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Putting to death the disparity of our differences

German Chancellor Angela Merkel and Israeli Prime Minister Benjamin Netanyahu talk in front of a display during a visit at the Holocaust memorial in Berlin, Germany, Monday, Jan. 18, 2010.
German Chancellor Angela Merkel and Israeli Prime Minister Benjamin Netanyahu talk in front of a display during a visit at the Holocaust memorial in Berlin, Germany, Monday, Jan. 18, 2010.
AP Photo/Tobias Schwarz, pool

Have you ever been in a group of people where you felt you were completely different from everyone else in the room?  Did those around you have different politics or religious beliefs or skin color?  Did it cross your mind that they might feel justified putting you to death for your differences?

 

Wednesday, January 27 is International Holocaust Remembrance Day (http://tinyurl.com/yfdgykv).  It was on this day in 1945 that Soviet troops liberated the Auschwitz-Birkenau extermination camp in southern
Poland
where more than one million human beings, mostly Jewish, were put to death.  In addition to the approximate six million Jews exterminated during the holocaust of World War II, there were others put to death or persecuted for their undesirable differences as well. 

 

Polish citizens, mostly Christians, were killed for their land.  Black youth were sterilized and Romanian Gypsies were slain because of their racial inferiority.  Jehovah Witnesses were forced to wear purple armbands and imprisoned because they refused to take a pledge of loyalty to the Third Reich.  Gay men were forced to wear pink triangles and sent to concentration camps for their sexual orientation.  The list goes on and on-- trade unionists, resistance fighters, Social Democrats, Communists, Soviet POWs.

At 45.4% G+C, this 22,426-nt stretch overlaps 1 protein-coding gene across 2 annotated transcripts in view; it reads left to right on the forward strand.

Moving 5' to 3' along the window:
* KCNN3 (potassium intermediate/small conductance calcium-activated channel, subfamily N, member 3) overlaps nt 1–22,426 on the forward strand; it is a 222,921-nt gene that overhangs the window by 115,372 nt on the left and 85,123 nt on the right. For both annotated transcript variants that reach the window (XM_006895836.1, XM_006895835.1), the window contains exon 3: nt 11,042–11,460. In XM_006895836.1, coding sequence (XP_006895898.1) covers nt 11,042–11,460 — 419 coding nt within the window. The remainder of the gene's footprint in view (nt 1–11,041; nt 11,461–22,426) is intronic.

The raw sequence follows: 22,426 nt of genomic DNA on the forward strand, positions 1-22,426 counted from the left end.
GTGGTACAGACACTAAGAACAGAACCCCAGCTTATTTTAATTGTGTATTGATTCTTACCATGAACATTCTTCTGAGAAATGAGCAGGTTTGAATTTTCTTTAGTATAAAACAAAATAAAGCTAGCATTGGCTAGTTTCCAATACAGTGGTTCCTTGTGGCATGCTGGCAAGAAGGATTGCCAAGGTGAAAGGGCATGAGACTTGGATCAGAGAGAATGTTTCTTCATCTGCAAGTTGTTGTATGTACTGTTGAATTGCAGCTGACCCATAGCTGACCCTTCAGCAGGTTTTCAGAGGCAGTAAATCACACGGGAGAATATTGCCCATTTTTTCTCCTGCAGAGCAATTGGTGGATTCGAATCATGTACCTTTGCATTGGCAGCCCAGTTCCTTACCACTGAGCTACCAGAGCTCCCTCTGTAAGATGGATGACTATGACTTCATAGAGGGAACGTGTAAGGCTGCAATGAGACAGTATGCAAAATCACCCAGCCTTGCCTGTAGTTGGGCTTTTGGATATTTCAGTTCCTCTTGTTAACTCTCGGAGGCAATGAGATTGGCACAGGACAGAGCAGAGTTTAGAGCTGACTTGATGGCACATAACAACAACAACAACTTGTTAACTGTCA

Could you have been slated for imprisonment, torture or death because of an undesirable difference?  Could you today?

 

Undesirable differences are usually defined by the majority, or those who are desirably the same.  One’s status as a member of that majority can change quite rapidly for any number of reasons.  What if it becomes your politics or religious beliefs or skin color that becomes suspect?  It’s happened in Serbia, Rwanda, Bosnia, Somalia, Sudan,
El Salvador
and a myriad of other places around our world.

 


Jackson, Mississippi is known as the “city of soul.” There are people of strong faith and convictions in our area who come together on a regular basis to work for understanding and peace even in the midst of enormous diversity.  Such work may actually put to death the disparity of our differences as opposed to our putting each other to death for them.  If you’re interested in joining such work, here are some suggestions:

 

Mississippi Religious Leadership Conference (http://www.msrlc.org)

The
Institute of
Interfaith Dialog-Jackson
, MS Chapter  (http://tinyurl.com/yd2rpp4
)

Raindrop Turkish House-Jackson, MS Branch (http://tinyurl.com/yk4eqjd)

Habitat for Humanity-Metro Jackson (http://tinyurl.com/yzrxpdd)

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